Talladega Nights: The Ballad of Ricky Bobby: Suzanne Hanover
August 04, 2006 at 04:00 AM EDT

To quote Paul Newman in The Color of Money, ”Hey, I’m back!” Many thanks to the esteemed Dave Karger for stepping in to write these box office columns while I was off in France analyzing Floyd Landis’ B sample. Results on that are forthcoming. In the meantime, I have a few testosterone-laden box office predictions to announce.

Four new movies open wide this weekend, and a few strong holdovers remain. But the race for No. 1 will be like a drive in the park for Sony’s Talladega Nights: The Ballad of Ricky Bobby. That’s right, our old friend Will Ferrell returns. Seems like forever ago, but when Elf broke out to earn $173.4 million way back in November 2003, Ferrell became an instant superstar and his future looked bright. One of the first things he did was stir up a little bidding war over a simple pitch that went something like, ”Will Ferrell and NASCAR.” And suddenly, the story of a man who could only count to No. 1 (man, I love that tagline!) was to star the SNL veteran who could only count to a reported $20 mil salary. But then the road got bumpy. While Anchorman made a solid $85.3 mil in the summer of 2004, Kicking and Screaming ($52.8 mil) and Bewitched ($63.3 mil) underperformed big time a year later, and The Producers ($19.4 mil) tanked. Out of gas.

So why do I think TN:TBORB will refuel Ferrell’s career? Simple math, really. The movie is getting strong reviews (a 69 percent ”fresh” rating on RottenTomatoes.com), it’s got some great buzz, and competition is light. Broad comedies — Click; You, Me and Dupree; Little Man — have fared pretty well so far this summer, and after last weekend’s dense, dark Miami Vice, a little more levity is in order. So look for TN:TBORB to earn $38 mil in 3,803 theaters and expect to see Ferrell once again chugging milk in the winner’s circle on Sunday.

That’s definitely the big news this weekend. So like Floyd Landis on Stage 17 or Justin Gatlin in the 100-meter dash, I’m going to move at superhuman speed through the rest of the big movies. I promise, however, that my writing is all-natural.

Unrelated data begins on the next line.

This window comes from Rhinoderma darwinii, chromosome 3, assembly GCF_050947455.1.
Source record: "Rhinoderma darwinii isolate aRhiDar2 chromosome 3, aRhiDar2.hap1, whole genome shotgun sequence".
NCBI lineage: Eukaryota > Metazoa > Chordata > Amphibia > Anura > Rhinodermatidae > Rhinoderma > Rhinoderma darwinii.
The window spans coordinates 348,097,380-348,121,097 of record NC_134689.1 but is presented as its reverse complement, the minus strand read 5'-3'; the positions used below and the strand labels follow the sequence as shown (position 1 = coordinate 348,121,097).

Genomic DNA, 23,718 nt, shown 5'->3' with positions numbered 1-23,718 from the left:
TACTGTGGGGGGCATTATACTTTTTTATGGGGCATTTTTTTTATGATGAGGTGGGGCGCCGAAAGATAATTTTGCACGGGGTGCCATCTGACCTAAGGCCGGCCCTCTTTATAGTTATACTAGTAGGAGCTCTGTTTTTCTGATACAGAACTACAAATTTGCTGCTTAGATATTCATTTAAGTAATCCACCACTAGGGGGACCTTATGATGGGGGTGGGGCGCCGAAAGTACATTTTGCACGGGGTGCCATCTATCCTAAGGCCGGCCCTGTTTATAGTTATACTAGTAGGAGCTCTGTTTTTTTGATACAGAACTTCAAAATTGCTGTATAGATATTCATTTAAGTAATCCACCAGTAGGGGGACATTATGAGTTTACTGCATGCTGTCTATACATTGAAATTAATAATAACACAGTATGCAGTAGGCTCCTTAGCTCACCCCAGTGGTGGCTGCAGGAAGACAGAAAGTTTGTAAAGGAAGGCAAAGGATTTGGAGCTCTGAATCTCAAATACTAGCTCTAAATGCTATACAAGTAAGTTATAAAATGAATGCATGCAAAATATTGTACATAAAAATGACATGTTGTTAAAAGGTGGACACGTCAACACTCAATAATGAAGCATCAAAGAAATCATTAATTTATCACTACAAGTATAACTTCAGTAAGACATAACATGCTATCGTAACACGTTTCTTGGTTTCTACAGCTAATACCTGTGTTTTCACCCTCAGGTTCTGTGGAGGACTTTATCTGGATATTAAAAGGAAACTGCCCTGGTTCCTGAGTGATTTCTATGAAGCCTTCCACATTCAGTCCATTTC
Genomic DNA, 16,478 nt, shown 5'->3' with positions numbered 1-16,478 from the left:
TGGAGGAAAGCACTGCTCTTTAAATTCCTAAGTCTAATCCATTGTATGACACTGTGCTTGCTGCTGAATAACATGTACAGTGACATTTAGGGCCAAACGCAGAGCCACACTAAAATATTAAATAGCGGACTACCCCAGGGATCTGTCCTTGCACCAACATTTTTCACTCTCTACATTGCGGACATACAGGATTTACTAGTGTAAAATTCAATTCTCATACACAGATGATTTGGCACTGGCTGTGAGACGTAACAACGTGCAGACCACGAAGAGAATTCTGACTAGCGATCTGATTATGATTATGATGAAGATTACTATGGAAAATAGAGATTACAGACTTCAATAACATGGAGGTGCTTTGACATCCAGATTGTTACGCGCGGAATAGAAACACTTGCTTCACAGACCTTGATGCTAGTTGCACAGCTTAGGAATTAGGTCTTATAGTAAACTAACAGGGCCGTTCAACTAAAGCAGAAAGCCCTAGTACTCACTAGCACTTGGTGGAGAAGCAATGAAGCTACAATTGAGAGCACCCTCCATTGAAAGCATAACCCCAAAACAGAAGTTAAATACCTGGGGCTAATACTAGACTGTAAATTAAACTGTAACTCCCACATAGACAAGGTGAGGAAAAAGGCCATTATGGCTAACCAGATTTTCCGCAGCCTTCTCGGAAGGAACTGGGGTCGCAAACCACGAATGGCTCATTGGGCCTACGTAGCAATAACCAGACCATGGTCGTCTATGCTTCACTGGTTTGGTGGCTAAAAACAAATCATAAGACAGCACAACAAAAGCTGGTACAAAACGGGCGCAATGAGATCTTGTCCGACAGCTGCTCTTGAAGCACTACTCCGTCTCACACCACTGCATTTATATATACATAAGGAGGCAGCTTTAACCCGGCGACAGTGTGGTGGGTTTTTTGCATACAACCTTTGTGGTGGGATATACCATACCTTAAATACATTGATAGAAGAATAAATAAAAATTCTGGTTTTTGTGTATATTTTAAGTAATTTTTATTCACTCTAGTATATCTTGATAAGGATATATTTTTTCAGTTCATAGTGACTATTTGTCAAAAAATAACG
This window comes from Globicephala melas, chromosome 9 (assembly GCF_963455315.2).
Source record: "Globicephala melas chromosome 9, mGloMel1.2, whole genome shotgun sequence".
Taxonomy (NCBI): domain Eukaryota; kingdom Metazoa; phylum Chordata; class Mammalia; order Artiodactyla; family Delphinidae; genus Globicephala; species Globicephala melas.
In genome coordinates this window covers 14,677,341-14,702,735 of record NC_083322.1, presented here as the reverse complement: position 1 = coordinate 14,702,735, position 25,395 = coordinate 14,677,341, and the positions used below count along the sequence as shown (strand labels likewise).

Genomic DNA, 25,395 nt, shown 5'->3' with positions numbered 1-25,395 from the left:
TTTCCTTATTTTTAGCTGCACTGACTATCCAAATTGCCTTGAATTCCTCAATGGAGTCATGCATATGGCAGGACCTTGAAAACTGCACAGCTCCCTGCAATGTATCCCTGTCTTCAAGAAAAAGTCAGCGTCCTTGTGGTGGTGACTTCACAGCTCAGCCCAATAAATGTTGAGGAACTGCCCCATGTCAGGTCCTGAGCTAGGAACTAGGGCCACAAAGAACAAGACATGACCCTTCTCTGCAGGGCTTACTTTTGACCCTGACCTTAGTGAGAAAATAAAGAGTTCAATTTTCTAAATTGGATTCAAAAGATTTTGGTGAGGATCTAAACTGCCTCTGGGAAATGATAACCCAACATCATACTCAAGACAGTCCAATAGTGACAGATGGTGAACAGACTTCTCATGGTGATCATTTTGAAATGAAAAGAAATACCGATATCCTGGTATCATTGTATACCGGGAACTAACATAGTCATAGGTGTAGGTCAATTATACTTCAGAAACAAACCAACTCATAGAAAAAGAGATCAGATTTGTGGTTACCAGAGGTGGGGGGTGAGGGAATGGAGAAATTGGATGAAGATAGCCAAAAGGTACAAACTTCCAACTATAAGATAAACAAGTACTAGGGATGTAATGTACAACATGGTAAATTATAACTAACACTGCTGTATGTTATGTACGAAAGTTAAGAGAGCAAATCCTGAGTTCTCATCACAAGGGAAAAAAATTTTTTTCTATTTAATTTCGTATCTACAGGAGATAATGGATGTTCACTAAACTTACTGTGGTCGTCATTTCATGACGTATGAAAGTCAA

Lionsgate has scored with graphically frightening fare like Saw and Hostel in recent years, and now the indie distributor is releasing The Descent, a super-scary distaff Deliverance, in a sizable 2,095 venues. Critics love this movie (it has a huge 92 percent ”fresh” rating on RottenTomatoes.com), and, with mounting buzz, it will earn $18 mil. For the third week in a row, there’s an animated children’s film coming out, this one being Barnyard: The Original Party Animals, from Paramount/Nickelodeon. Damned if I can keep all these kiddie flicks straight, but in 3,311 locations, this one should do well enough, earning $14 mil. Miramax is rolling out The Night Listener on just 1,367 screens, and even though Robin Williams has shown new life at the box office (RV earned $70.4 mil earlier this year), this R-rated suspense drama has little publicity in its favor. A $5 mil bow is all it will muster.

Universal’s Miami Vice leads the holdovers; it’ll drop 55 percent to earn about $12 mil. And Disney’s Pirates of the Caribbean: Dead Man’s Chest will move a few bucks closer to the $400 mil mark with a $12 mil weekend of its own. Because when it comes to forecasting the holdovers’ grosses, I can only count to 12.

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